Supergroups can often be the excess drip from one songwriter’s unpurchased land for their main project, but when a group like GØGGS decides to emerge from the punk shadows, there is something to be said for the sloppy craftsmanship. Made up of Ty Segall, Chris Shaw, Michael Anderson, and Charles Moothart, each artist has a significant amount of recording time under their belt and when the idea of bursting into a new shattered space popped up, Pre Strike Sweep was born.
As soon as the soft acoustic guitar opens “Killing Time,” the listener is expecting something more foreboding and evil than what appears. As each member is slowly introduced through a building cycle, GØGGS has a layout built for pixelated punches and rapid-fire, machine fed fun. The shouts that come in the form of blitzes are repeatable and when paired with the almost surf rock foundation, Pre Strike Sweep balances abrasive behavior without any of the real danger.
One of the first tracks on the record that grabs the listener by their head is “CTA” which is a catchy and flashy string tornado that both cascades and accelerates toward this unknown end. While nearly the shortest track on the record, every single second is spent with sound crammed inside as if it was an overstuffed meal to devour. Especially on the way that the track just abruptly cuts as if the recording was smashed in the studio. The unsatisfying and incomplete ending somehow manages to not inflict a feeling of annoyance but relief as the cluster seems to reach a final destination.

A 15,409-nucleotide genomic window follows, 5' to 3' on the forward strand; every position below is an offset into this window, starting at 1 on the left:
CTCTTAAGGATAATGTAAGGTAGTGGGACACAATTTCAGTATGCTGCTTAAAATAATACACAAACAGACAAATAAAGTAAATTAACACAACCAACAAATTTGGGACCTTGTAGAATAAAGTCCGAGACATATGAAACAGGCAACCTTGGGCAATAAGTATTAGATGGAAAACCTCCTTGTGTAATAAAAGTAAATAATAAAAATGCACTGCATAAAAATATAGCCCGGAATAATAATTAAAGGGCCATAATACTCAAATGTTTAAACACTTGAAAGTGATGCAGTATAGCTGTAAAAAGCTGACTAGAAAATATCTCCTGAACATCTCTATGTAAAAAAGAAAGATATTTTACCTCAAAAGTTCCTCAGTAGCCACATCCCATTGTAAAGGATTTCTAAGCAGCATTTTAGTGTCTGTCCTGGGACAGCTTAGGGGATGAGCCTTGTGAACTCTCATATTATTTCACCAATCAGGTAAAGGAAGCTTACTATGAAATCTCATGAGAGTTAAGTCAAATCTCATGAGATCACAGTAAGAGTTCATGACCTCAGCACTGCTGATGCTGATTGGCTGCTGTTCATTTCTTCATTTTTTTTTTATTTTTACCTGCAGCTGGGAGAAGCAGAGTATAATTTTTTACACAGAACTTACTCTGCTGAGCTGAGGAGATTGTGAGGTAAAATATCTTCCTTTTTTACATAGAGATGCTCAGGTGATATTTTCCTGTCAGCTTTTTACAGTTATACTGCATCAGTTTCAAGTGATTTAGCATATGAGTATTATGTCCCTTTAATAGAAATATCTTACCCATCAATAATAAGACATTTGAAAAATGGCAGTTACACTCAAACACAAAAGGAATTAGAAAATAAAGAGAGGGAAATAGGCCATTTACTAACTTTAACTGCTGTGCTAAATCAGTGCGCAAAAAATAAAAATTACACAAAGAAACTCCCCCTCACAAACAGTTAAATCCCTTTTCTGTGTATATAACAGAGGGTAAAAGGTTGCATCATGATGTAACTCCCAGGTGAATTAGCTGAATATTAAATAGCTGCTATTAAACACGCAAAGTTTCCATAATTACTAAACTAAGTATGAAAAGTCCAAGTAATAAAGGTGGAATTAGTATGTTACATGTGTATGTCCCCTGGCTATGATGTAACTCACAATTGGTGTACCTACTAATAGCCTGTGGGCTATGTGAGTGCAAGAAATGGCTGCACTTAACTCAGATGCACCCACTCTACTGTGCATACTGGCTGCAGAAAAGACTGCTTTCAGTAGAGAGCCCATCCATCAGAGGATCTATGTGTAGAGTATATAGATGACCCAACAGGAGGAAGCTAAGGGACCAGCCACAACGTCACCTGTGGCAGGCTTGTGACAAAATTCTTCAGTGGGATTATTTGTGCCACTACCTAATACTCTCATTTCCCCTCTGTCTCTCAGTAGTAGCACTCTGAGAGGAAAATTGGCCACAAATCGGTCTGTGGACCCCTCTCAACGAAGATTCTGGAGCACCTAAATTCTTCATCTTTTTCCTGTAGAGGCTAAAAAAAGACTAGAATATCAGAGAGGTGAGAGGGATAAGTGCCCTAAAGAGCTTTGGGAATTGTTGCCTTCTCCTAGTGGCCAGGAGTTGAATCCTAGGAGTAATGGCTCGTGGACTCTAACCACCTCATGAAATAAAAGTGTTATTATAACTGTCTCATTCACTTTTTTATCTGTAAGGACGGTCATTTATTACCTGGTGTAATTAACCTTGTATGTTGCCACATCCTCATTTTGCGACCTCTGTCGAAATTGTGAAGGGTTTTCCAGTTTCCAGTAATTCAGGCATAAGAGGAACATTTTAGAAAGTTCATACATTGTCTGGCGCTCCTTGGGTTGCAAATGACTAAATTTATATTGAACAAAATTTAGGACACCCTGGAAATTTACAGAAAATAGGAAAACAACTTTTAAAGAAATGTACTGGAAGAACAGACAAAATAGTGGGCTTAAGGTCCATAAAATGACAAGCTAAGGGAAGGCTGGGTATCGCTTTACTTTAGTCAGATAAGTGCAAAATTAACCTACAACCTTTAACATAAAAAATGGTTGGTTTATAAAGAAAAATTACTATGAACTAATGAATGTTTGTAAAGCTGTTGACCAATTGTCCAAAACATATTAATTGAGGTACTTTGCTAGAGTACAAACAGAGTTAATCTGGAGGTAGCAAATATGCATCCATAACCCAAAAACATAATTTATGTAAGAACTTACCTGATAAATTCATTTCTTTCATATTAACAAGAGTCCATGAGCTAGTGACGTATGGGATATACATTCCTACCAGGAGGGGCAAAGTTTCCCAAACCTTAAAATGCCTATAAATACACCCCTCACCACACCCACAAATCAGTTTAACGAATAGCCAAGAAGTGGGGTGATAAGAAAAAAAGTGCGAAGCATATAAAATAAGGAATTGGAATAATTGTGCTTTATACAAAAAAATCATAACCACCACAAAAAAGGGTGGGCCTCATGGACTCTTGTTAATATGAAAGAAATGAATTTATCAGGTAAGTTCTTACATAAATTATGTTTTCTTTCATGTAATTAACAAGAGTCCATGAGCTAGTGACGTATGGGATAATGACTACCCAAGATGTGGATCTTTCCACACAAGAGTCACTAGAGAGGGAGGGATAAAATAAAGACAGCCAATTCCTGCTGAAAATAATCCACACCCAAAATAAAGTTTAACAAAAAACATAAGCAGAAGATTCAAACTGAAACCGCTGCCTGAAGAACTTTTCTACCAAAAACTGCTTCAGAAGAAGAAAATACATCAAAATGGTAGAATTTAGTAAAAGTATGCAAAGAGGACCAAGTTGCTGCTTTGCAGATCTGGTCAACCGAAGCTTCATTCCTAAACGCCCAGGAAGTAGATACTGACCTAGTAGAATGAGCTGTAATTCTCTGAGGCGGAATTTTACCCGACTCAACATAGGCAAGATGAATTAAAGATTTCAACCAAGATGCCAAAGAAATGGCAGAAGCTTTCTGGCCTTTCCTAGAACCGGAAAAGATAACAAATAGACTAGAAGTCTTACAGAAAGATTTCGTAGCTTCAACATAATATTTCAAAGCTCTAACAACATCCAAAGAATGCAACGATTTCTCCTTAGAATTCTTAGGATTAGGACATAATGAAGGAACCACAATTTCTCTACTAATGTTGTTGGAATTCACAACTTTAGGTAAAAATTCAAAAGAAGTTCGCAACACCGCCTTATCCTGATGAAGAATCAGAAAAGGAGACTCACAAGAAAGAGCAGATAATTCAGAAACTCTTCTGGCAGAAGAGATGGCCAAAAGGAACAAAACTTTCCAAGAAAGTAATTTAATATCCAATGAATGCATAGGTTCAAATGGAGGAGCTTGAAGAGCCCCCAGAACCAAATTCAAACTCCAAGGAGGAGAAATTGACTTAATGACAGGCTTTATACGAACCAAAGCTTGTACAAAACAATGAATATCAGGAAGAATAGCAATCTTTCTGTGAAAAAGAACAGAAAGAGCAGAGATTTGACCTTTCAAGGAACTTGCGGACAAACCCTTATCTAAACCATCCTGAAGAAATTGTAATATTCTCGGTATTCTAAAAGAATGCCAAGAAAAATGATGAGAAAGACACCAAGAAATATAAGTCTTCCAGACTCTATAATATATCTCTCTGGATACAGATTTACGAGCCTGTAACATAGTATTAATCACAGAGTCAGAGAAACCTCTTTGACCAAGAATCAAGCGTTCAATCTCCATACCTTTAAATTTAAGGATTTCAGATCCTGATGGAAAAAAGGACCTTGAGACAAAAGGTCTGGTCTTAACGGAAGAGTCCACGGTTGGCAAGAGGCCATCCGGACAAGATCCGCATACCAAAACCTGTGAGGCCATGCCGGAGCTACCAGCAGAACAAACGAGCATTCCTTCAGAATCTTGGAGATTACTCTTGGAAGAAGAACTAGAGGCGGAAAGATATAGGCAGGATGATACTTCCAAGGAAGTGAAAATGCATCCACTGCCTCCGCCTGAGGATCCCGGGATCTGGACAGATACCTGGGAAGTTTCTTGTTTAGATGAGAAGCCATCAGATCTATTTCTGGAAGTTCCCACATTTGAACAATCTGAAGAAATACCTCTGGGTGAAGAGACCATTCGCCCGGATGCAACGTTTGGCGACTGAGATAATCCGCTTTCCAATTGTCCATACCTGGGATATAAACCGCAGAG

The percussion is often a standout and as “Disappear” begins to showcase itself, GØGGS uses the time to crunch rather than to cry. As their first self-titled project felt as if it was a real side project, Pre Strike Sweep is more of a complete and shaved idea. While it would never reach the same audience that a Ty Segall or Ex-Cult might, side ventures like these can really orchestrate a newfound love for ripping the house down.
The recording of Pre Strike Sweep leaves it in some sort a weird limbo phase where the timing of the album feels lost. It could exist somewhere in the 60s with its desert and psychedelic styled sections but also exist in the 80s with early Californian punk was thriving. Through deep cuts and an extended back catalogue, GØGGS does more to break on through to the other side of sound than it does sitting in complacency.